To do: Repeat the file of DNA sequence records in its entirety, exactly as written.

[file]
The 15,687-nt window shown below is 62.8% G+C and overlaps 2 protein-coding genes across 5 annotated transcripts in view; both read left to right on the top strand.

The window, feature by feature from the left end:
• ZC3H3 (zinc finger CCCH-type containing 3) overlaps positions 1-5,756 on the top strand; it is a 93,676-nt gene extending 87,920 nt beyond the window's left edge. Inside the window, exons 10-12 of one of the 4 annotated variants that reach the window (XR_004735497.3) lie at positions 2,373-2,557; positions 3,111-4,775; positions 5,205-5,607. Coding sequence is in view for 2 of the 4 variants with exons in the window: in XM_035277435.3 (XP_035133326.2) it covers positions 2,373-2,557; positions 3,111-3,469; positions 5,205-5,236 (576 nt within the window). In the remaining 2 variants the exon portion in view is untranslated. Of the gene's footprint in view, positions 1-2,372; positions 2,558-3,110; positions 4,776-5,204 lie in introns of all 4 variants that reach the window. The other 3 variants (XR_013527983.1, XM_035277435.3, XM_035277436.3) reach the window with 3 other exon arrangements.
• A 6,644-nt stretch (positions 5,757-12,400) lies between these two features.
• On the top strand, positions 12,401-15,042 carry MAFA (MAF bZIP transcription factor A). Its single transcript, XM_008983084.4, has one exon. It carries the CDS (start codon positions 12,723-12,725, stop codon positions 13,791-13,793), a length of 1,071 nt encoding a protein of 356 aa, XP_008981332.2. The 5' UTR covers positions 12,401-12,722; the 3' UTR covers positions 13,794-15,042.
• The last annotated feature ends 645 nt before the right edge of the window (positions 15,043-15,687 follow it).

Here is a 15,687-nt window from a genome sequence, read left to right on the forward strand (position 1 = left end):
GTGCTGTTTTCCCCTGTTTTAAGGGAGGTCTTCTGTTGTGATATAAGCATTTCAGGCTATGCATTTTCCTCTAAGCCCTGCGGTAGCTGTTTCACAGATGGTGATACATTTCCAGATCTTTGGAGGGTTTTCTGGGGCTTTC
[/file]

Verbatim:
The 15,687-nt window shown below is 62.8% G+C and overlaps 2 protein-coding genes across 5 annotated transcripts in view; both read left to right on the top strand.

The window, feature by feature from the left end:
• ZC3H3 (zinc finger CCCH-type containing 3) overlaps positions 1-5,756 on the top strand; it is a 93,676-nt gene extending 87,920 nt beyond the window's left edge. Inside the window, exons 10-12 of one of the 4 annotated variants that reach the window (XR_004735497.3) lie at positions 2,373-2,557; positions 3,111-4,775; positions 5,205-5,607. Coding sequence is in view for 2 of the 4 variants with exons in the window: in XM_035277435.3 (XP_035133326.2) it covers positions 2,373-2,557; positions 3,111-3,469; positions 5,205-5,236 (576 nt within the window). In the remaining 2 variants the exon portion in view is untranslated. Of the gene's footprint in view, positions 1-2,372; positions 2,558-3,110; positions 4,776-5,204 lie in introns of all 4 variants that reach the window. The other 3 variants (XR_013527983.1, XM_035277435.3, XM_035277436.3) reach the window with 3 other exon arrangements.
• A 6,644-nt stretch (positions 5,757-12,400) lies between these two features.
• On the top strand, positions 12,401-15,042 carry MAFA (MAF bZIP transcription factor A). Its single transcript, XM_008983084.4, has one exon. It carries the CDS (start codon positions 12,723-12,725, stop codon positions 13,791-13,793), a length of 1,071 nt encoding a protein of 356 aa, XP_008981332.2. The 5' UTR covers positions 12,401-12,722; the 3' UTR covers positions 13,794-15,042.
• The last annotated feature ends 645 nt before the right edge of the window (positions 15,043-15,687 follow it).

Here is a 15,687-nt window from a genome sequence, read left to right on the forward strand (position 1 = left end):
GTGCTGTTTTCCCCTGTTTTAAGGGAGGTCTTCTGTTGTGATATAAGCATTTCAGGCTATGCATTTTCCTCTAAGCCCTGCGGTAGCTGTTTCACAGATGGTGATACATTTCCAGATCTTTGGAGGGTTTTCTGGGGCTTTC